Build a Responsive, Mobile-Friendly Website: CSS

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In the last article of this series, I’ve shown how to start building a website from scratch with a particular focus on the HTML code and its main elements. Now it’s time to introduce the first CSS rules in order to have a general idea of the graphic style that the homepage of our website will display, especially for the pc-desktop version. First of all, before having a look on the rules we have to apply in order to create a particular design for our homepage, let’s see how it will appear in our browser window (my default browser is Chrome but, with the application of some specific rules, you’ll be able to obtain the same result for all modern web-browsers). The homepage of our totally customizable website should look more or less as following: website-screenshot-desktop-versionAs you can see, I have imagined a very big banner to allow the designer to express all his creativity and chosen colors that combine in a clear and positive way (I really love them!). Having said that, let’s dive deep into the code. As for the HTML section, in this case we’ll proceed step-by-step from the upper part of our layout to the bottom part. The code for the very first part (which includes the elements of banner, newsletter bar and menu) will be shown piece after piece with a very short comment, as for the other items of the page. The first one is the banner element, with this code for styling:

#banner
{
   width: 100%;
   margin-top: 0.2em;
}
These first rules simple enough to understand. To space the banner from the top of the browser window we’re applying a margin of 0.2em and to let our banner-image cover all the width of our browser’s window, we’ve set the corresponding rule with a percentage of 100. Let’s go on with the rules for styling our newsletter-box. In this case we have to pay attention for the rules to put on the id and the ones to consider for the class since I have decided, for personal clarity, to not choose different names for elements that substantially indicate the same part. So, for the class we set a background color (which will be the color of the box and a margin-top of 0.2 em–you’ll find out why it’s better to use these kind of measurements for a responsive website in this article, which will give you a short overview on the most common units used in Web Design) to slightly space the newsletter-box from the banner above. The id “newsletter-box”, that is the space where we’ll find the input field and the submit button, has three simple rules, to define the spacing with the box that contains the above-mentioned elements. As you can see, there’s an id (“mobile-newsletter-box”) that seems to be inappropriate to the version we’re analysing. Actually, it’s not so: since there’ll be a change of view when passing from a pc-desktop version to a tablet version or a mobile-phone one, we have to “suggest” to our stylesheet how to perform and display the page elements. In this case, as you’ll see in the next article when we’ll discuss about the rules to set thinking responsively, the disposition of all the elements characterizing the newsletter bar will totally change. What we have to do now is avoid having the mobile-display shown in the pc-desktop version. To achieve this result, we simply set to the rule “display” the none parameter. A nice effect I’d like to talk about is the transition I have applied to the white box where the user inserts his e-mail to receive news. Setting to the element a transition, the resulting effect is an enlargement of the box; the other thing I’ve done is to indicate the time that this has to last. This is a CSS3 rule that creates a simple and light movement with a very pleasant output. The last rule to discuss is the width applied when the newsletter box is clicked: setting this to 17em, the box will appear larger than usual.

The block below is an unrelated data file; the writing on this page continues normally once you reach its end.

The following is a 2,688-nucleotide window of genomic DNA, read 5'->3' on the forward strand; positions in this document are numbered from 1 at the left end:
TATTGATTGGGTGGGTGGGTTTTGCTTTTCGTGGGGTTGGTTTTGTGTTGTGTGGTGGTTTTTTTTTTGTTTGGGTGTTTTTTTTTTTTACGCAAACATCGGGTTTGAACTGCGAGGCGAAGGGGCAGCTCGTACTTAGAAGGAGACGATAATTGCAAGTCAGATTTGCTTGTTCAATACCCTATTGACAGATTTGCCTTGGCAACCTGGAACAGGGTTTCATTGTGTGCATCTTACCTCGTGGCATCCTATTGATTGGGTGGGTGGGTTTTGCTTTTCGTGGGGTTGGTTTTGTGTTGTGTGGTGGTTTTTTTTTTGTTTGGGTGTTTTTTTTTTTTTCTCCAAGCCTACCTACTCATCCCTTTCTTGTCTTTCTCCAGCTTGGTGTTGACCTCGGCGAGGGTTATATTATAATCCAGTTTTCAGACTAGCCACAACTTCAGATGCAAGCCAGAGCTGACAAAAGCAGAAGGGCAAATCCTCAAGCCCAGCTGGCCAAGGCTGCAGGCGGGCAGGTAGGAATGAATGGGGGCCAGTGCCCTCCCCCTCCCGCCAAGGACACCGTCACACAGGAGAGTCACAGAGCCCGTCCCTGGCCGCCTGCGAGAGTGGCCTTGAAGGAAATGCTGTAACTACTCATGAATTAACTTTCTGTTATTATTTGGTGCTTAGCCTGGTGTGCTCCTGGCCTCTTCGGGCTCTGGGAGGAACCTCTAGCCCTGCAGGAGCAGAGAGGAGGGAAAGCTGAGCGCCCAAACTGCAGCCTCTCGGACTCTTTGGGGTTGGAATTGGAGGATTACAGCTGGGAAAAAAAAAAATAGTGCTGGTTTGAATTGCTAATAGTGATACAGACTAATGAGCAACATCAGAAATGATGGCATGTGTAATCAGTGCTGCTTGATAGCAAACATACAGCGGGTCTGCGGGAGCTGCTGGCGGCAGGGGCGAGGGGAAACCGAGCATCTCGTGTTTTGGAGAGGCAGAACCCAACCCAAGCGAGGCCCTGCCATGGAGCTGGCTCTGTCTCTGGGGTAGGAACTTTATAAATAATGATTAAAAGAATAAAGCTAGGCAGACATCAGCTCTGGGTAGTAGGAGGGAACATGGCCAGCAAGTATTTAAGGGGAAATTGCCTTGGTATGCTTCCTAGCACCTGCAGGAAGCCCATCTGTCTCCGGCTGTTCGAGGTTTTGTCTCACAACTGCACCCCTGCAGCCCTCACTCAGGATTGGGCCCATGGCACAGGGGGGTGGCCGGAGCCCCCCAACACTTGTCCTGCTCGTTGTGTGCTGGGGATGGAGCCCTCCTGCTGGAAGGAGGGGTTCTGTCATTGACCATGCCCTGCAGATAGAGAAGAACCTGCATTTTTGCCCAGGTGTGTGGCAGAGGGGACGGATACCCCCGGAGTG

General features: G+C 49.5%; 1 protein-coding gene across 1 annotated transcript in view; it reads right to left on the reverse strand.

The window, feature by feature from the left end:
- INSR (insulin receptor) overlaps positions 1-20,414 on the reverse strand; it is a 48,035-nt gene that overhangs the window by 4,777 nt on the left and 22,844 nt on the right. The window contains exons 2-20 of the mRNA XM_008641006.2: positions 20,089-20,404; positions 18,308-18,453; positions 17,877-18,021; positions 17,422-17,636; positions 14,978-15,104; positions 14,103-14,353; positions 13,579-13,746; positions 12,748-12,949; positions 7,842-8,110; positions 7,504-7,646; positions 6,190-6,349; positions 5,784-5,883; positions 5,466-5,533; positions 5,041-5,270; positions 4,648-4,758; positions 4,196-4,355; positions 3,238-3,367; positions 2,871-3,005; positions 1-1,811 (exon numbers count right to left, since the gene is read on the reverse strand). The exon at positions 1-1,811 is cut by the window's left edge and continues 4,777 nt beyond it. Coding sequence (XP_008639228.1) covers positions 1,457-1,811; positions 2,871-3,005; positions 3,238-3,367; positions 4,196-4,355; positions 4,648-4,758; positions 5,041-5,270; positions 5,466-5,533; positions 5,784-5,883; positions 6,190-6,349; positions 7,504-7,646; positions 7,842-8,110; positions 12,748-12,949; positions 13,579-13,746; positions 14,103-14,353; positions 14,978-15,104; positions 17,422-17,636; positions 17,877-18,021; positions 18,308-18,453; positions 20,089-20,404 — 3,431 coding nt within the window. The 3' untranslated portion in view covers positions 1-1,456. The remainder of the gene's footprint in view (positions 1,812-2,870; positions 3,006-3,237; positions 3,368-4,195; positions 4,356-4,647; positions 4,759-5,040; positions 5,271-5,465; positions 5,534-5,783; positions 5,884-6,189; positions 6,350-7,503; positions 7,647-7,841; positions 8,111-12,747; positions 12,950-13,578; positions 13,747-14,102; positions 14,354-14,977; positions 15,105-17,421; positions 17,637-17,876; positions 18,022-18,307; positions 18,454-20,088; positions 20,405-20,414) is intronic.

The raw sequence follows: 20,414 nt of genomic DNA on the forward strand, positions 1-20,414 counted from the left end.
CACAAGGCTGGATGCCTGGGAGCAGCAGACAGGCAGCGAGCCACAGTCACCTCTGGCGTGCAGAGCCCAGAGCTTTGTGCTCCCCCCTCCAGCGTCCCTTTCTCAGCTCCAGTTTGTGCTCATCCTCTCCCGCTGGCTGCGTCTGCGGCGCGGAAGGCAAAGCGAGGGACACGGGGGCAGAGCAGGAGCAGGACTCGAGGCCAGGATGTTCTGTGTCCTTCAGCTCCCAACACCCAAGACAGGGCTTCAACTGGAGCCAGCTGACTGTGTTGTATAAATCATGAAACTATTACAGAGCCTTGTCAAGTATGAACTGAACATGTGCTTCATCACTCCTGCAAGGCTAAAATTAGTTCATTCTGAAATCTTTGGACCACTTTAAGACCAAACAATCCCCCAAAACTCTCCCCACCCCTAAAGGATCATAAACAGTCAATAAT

.newsletter-box
{
   background-color: #c32526;
   margin-top: 0.2em;
}

#newsletter-box
{
   margin-top: 0.5em;
   height: 1.8em;
   padding: 0.3em;
}

#mobile-newsletter-box
{
   display: none;
}

#newsletter-email
{
   width: 12em;
   -webkit-transition: all 1s;
   -moz-transition: width 1s;
   -o-transition: width 1s;
   -ms-transition: width 1s;
   transition: width 1s;
}

#newsletter-email:focus
{
   width: 17em;
}
Let’s go on now analyzing our navigation bar. To delete the default bullet points of our menu list, we set the parameter to none, while to center it we recourse to the well-known rule “text-align: center”. Then we change the padding and the margin rules to the size that seems to be appropriate for our purpose. To let the elements of the list appear one after another horizontally, we change the display from the default setting “block” to “inline” and also, in this case, specify the margin parameters. Now, it’s time to have a look at the rules applied to the link elements: as font, I’ve chosen “Bebas Neue” (you can download it here). I’ve set a font-size of 1.3 em, removed the underlining with the rule “text-decoration: none” and set the color I preferred. This color changes when the cursor moves on the menu items and, moreover, when the user clicks on the link of the page he desires to visit, there’s a 3D effect, and you can obtain it setting the rule “position: relative” on the menu links and the parameters top and left on the active state of the same element. In this way, you’ll have a slight movement that will give you the impression of a clickable 3D button.